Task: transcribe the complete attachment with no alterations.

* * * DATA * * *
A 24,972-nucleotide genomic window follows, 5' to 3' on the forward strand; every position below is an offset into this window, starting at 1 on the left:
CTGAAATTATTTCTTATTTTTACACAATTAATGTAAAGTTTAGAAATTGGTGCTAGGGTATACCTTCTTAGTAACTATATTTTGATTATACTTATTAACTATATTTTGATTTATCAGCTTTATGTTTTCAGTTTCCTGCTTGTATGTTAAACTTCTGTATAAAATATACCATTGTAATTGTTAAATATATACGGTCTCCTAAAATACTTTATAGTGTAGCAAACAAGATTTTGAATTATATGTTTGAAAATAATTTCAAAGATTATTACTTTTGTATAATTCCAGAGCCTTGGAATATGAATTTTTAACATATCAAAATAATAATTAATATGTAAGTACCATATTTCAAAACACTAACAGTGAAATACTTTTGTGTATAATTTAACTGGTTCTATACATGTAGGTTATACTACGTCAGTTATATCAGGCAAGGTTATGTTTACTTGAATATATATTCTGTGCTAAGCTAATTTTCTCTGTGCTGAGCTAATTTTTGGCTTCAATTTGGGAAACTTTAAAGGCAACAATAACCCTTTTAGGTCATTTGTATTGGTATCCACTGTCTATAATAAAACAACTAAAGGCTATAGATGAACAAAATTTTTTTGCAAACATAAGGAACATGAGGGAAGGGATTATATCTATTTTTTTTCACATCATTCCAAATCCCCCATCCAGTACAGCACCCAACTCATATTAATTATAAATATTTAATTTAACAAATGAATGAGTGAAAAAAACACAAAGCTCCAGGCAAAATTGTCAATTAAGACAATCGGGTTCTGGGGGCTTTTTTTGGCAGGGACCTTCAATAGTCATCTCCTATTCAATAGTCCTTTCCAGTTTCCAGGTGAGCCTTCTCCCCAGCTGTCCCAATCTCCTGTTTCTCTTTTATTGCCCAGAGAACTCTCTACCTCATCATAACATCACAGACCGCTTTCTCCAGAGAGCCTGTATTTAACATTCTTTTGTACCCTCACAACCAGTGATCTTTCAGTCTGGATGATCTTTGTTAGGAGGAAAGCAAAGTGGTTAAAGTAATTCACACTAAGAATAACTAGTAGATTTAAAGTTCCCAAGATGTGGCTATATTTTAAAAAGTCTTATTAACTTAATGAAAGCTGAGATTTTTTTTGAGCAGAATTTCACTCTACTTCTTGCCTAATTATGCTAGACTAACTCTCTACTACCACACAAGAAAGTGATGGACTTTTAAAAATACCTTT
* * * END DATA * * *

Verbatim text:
A 24,972-nucleotide genomic window follows, 5' to 3' on the forward strand; every position below is an offset into this window, starting at 1 on the left:
CTGAAATTATTTCTTATTTTTACACAATTAATGTAAAGTTTAGAAATTGGTGCTAGGGTATACCTTCTTAGTAACTATATTTTGATTATACTTATTAACTATATTTTGATTTATCAGCTTTATGTTTTCAGTTTCCTGCTTGTATGTTAAACTTCTGTATAAAATATACCATTGTAATTGTTAAATATATACGGTCTCCTAAAATACTTTATAGTGTAGCAAACAAGATTTTGAATTATATGTTTGAAAATAATTTCAAAGATTATTACTTTTGTATAATTCCAGAGCCTTGGAATATGAATTTTTAACATATCAAAATAATAATTAATATGTAAGTACCATATTTCAAAACACTAACAGTGAAATACTTTTGTGTATAATTTAACTGGTTCTATACATGTAGGTTATACTACGTCAGTTATATCAGGCAAGGTTATGTTTACTTGAATATATATTCTGTGCTAAGCTAATTTTCTCTGTGCTGAGCTAATTTTTGGCTTCAATTTGGGAAACTTTAAAGGCAACAATAACCCTTTTAGGTCATTTGTATTGGTATCCACTGTCTATAATAAAACAACTAAAGGCTATAGATGAACAAAATTTTTTTGCAAACATAAGGAACATGAGGGAAGGGATTATATCTATTTTTTTTCACATCATTCCAAATCCCCCATCCAGTACAGCACCCAACTCATATTAATTATAAATATTTAATTTAACAAATGAATGAGTGAAAAAAACACAAAGCTCCAGGCAAAATTGTCAATTAAGACAATCGGGTTCTGGGGGCTTTTTTTGGCAGGGACCTTCAATAGTCATCTCCTATTCAATAGTCCTTTCCAGTTTCCAGGTGAGCCTTCTCCCCAGCTGTCCCAATCTCCTGTTTCTCTTTTATTGCCCAGAGAACTCTCTACCTCATCATAACATCACAGACCGCTTTCTCCAGAGAGCCTGTATTTAACATTCTTTTGTACCCTCACAACCAGTGATCTTTCAGTCTGGATGATCTTTGTTAGGAGGAAAGCAAAGTGGTTAAAGTAATTCACACTAAGAATAACTAGTAGATTTAAAGTTCCCAAGATGTGGCTATATTTTAAAAAGTCTTATTAACTTAATGAAAGCTGAGATTTTTTTTGAGCAGAATTTCACTCTACTTCTTGCCTAATTATGCTAGACTAACTCTCTACTACCACACAAGAAAGTGATGGACTTTTAAAAATACCTTT